When barefooting becomes a virus

My original starting point as a barefoot runner and barefoot hiker has been explained in a previous post. The interesting part is that over the past year of barefoot life, barefooting is becoming like a virus, infecting my friends with the desire to start experiencing the same freedom and fun.

Hong Kong, a positive attitude to barefooting

It must be said that the generally positive attitude encountered on hiking trails when they see you barefooting in Hong Kong is quite encouraging. So far, I have yet to encounter a negative response to barefoot hiking or running.

Most of the accounts coming from Europe or the US talk about the social stigma associated with walking or being barefoot. In Hong Kong, on the contrary, and it is probably linked to the Chinese culture of reflexology, there is an acute awareness of the benefits of barefooting.

We were stopped by an older man (shod) who gave us a little pep talk which went like this:

We all know how good barefooting is for our health. Yet, very few of us go out of our comfort zone and do it”.

Old man on the trail

Those thoughts sum up the cringe or instinctive response to barefooting in a nutshell. When you dare go out of your comfort zone for the first time, everything else becomes so liberating.

This positive response, heard on the trails, plays as an encouragement and positive reinforcement for those who start barefooting.

Barefoot hike on Jat's incline.
Capture of our barefoot hike with Matthew on Jat’s incline.

When it transmits like a virus!

The fact that you are capable of barefooting along great distances can act as an incentive to friends who might take the step more easily. Often, people are scared of barefooting if they are alone (“comfort zone” again). When they are in a group, it becomes more “acceptable”, as the group shields the individual from directly facing the eyes of the others…

At any rate, the virus of barefooting has slowly transmitted to my friends.

We started first with Matthew, going out for barefoot runs together, then for barefoot hikes

Later, my other friend, Bailey, got also convinced to do a barefoot hiking, especially as he saw me targeting one after the other, the most challenging places such as Suicide Cliff, or Lantau Peak.

Hiking barefoot in group

So, in the end, we agreed to meet up and start a barefoot hike together, including his mother, Linda. Linda has been also barefoot hiking for quite a while and is an experienced barefooter. We chose to take the trail from Shatin to Kowloon peak, as it is an easy trail acceptable for a beginner.

Pro and beginner barefooters
Linda, the pro barefooter and Bailey, the beginner…

It was thus that on the path, Linda kept progressing at a quick rate, Bailey instead huffing and puffing, as the rough terrain was taking a toll on his unconditioned feet. Nevertheless, he managed to hike all the way without wearing his shoes!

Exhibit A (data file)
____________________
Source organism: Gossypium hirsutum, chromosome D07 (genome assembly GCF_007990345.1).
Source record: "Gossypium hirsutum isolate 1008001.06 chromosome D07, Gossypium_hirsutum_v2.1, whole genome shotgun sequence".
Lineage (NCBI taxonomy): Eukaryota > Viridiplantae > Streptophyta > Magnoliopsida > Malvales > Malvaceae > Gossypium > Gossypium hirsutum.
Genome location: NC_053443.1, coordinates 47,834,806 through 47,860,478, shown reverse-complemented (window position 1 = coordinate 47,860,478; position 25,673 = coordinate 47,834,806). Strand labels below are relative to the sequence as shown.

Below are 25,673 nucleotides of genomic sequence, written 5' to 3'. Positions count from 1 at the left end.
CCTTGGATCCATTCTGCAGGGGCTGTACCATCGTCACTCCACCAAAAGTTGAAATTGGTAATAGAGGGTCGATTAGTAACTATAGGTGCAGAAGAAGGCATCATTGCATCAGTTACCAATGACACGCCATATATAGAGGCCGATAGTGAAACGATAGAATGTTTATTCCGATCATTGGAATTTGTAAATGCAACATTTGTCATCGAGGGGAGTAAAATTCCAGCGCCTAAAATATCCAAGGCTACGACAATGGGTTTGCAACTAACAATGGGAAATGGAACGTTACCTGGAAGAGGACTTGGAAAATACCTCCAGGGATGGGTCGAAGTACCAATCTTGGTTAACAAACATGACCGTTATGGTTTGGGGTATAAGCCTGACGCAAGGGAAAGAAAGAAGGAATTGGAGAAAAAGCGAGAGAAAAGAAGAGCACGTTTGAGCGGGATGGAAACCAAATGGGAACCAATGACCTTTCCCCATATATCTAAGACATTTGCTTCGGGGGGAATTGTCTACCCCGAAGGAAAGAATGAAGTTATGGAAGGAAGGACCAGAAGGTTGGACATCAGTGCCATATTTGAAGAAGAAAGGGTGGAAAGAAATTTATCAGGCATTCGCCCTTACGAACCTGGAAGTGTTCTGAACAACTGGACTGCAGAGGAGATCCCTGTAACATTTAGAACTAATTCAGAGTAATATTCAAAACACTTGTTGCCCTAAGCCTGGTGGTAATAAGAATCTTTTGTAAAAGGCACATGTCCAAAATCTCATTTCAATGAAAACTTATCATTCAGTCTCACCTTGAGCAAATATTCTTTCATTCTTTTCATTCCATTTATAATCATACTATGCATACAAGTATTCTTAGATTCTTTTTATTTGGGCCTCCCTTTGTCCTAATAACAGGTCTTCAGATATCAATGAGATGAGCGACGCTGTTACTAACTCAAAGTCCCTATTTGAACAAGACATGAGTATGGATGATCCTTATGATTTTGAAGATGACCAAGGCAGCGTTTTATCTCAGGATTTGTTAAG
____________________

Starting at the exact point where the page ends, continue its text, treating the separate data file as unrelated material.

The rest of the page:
Barefooting on the trails…

The beauty of hiking barefoot is that you can dip your feet in any small stream, or wet them to refresh them.

Fresh water on bare feet
Bailey and Linda enjoying fresh water on bare feet

The beauty of keeping fit

Incredibly, Linda showed us quite some feat of suppleness in her stretches during our hike. Thanks to her hard work, this lady keeps an incredible joint suppleness.

Maximum  stretch
Maximum barefoot stretch on Jat’s Incline!

This shows that barefooting certainly increases your tendon flexibility and ease of extension.


Stretching barefoot
Linda stretching in the middle of a barefoot hike

Running downhill

As you may know, I often run downhill Kowloon Peak, after a hike around the mountain. Lately, I started long runs around the mountain, which end up with a downhill run.

Most of the time, I try to take the Wong Tai Sin route to add some mileage to my runs. Sometimes, however, I take the “short” route and run down Jat’s Incline, which amounts to roughly 9 to 10 kms from doorstep to doorstep.

The road can be quite rough in places, so it was a bit of a stretch for Bailey to run down, but he and his mother managed to do it with a great smile!

Hiking barefoot and running down Kowloon Peak!

Barefooting alone is nice, doing it together is even better!

In the end, because we are a social animal, we tend to enjoy experiences in common more than alone… Communication and sharing the benefits of barefooting (without all the nonsense of “grounding”) may incite friends to join you on the trails. In Hong Kong and Asia, at least, barefooting can be done in a fun way.

Barefoot biking from Shatin to Plover Cove… an occasion to shoot some marvelous landscape!